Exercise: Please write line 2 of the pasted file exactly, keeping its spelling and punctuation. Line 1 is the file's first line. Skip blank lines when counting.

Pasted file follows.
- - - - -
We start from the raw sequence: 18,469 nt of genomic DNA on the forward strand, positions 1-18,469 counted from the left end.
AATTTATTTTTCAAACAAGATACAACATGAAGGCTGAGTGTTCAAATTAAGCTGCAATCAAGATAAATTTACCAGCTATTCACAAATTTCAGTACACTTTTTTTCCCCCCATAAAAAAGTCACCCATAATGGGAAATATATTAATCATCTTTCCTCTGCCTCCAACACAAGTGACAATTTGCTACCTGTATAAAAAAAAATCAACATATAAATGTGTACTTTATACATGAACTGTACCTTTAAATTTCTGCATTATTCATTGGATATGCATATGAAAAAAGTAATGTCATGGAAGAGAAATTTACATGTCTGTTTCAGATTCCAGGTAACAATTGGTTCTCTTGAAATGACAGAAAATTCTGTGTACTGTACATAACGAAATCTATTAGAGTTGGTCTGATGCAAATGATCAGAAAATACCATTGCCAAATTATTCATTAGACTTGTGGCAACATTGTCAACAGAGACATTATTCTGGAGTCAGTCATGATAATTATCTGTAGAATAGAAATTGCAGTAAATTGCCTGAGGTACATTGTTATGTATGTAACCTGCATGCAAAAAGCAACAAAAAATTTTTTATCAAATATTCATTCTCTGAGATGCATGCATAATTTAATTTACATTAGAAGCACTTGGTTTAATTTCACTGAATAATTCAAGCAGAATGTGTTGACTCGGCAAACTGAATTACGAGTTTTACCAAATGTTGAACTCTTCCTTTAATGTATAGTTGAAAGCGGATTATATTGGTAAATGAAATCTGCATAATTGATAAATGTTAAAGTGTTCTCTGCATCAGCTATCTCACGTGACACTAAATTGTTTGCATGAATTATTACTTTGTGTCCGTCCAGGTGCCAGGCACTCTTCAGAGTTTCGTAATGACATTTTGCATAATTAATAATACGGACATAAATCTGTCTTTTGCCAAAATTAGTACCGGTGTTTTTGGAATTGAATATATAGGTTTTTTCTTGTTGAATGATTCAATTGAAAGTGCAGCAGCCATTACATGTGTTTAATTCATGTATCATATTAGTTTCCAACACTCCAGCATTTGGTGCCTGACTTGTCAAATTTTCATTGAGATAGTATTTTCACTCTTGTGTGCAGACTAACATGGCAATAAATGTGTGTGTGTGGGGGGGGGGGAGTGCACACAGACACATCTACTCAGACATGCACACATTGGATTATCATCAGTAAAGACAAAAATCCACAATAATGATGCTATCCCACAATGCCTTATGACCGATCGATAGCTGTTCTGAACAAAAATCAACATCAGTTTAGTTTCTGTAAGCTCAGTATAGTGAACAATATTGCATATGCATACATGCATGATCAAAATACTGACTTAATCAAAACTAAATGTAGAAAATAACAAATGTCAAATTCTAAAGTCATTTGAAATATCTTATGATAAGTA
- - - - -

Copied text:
AATTTATTTTTCAAACAAGATACAACATGAAGGCTGAGTGTTCAAATTAAGCTGCAATCAAGATAAATTTACCAGCTATTCACAAATTTCAGTACACTTTTTTTCCCCCCATAAAAAAGTCACCCATAATGGGAAATATATTAATCATCTTTCCTCTGCCTCCAACACAAGTGACAATTTGCTACCTGTATAAAAAAAAATCAACATATAAATGTGTACTTTATACATGAACTGTACCTTTAAATTTCTGCATTATTCATTGGATATGCATATGAAAAAAGTAATGTCATGGAAGAGAAATTTACATGTCTGTTTCAGATTCCAGGTAACAATTGGTTCTCTTGAAATGACAGAAAATTCTGTGTACTGTACATAACGAAATCTATTAGAGTTGGTCTGATGCAAATGATCAGAAAATACCATTGCCAAATTATTCATTAGACTTGTGGCAACATTGTCAACAGAGACATTATTCTGGAGTCAGTCATGATAATTATCTGTAGAATAGAAATTGCAGTAAATTGCCTGAGGTACATTGTTATGTATGTAACCTGCATGCAAAAAGCAACAAAAAATTTTTTATCAAATATTCATTCTCTGAGATGCATGCATAATTTAATTTACATTAGAAGCACTTGGTTTAATTTCACTGAATAATTCAAGCAGAATGTGTTGACTCGGCAAACTGAATTACGAGTTTTACCAAATGTTGAACTCTTCCTTTAATGTATAGTTGAAAGCGGATTATATTGGTAAATGAAATCTGCATAATTGATAAATGTTAAAGTGTTCTCTGCATCAGCTATCTCACGTGACACTAAATTGTTTGCATGAATTATTACTTTGTGTCCGTCCAGGTGCCAGGCACTCTTCAGAGTTTCGTAATGACATTTTGCATAATTAATAATACGGACATAAATCTGTCTTTTGCCAAAATTAGTACCGGTGTTTTTGGAATTGAATATATAGGTTTTTTCTTGTTGAATGATTCAATTGAAAGTGCAGCAGCCATTACATGTGTTTAATTCATGTATCATATTAGTTTCCAACACTCCAGCATTTGGTGCCTGACTTGTCAAATTTTCATTGAGATAGTATTTTCACTCTTGTGTGCAGACTAACATGGCAATAAATGTGTGTGTGTGGGGGGGGGGGAGTGCACACAGACACATCTACTCAGACATGCACACATTGGATTATCATCAGTAAAGACAAAAATCCACAATAATGATGCTATCCCACAATGCCTTATGACCGATCGATAGCTGTTCTGAACAAAAATCAACATCAGTTTAGTTTCTGTAAGCTCAGTATAGTGAACAATATTGCATATGCATACATGCATGATCAAAATACTGACTTAATCAAAACTAAATGTAGAAAATAACAAATGTCAAATTCTAAAGTCATTTGAAATATCTTATGATAAGTA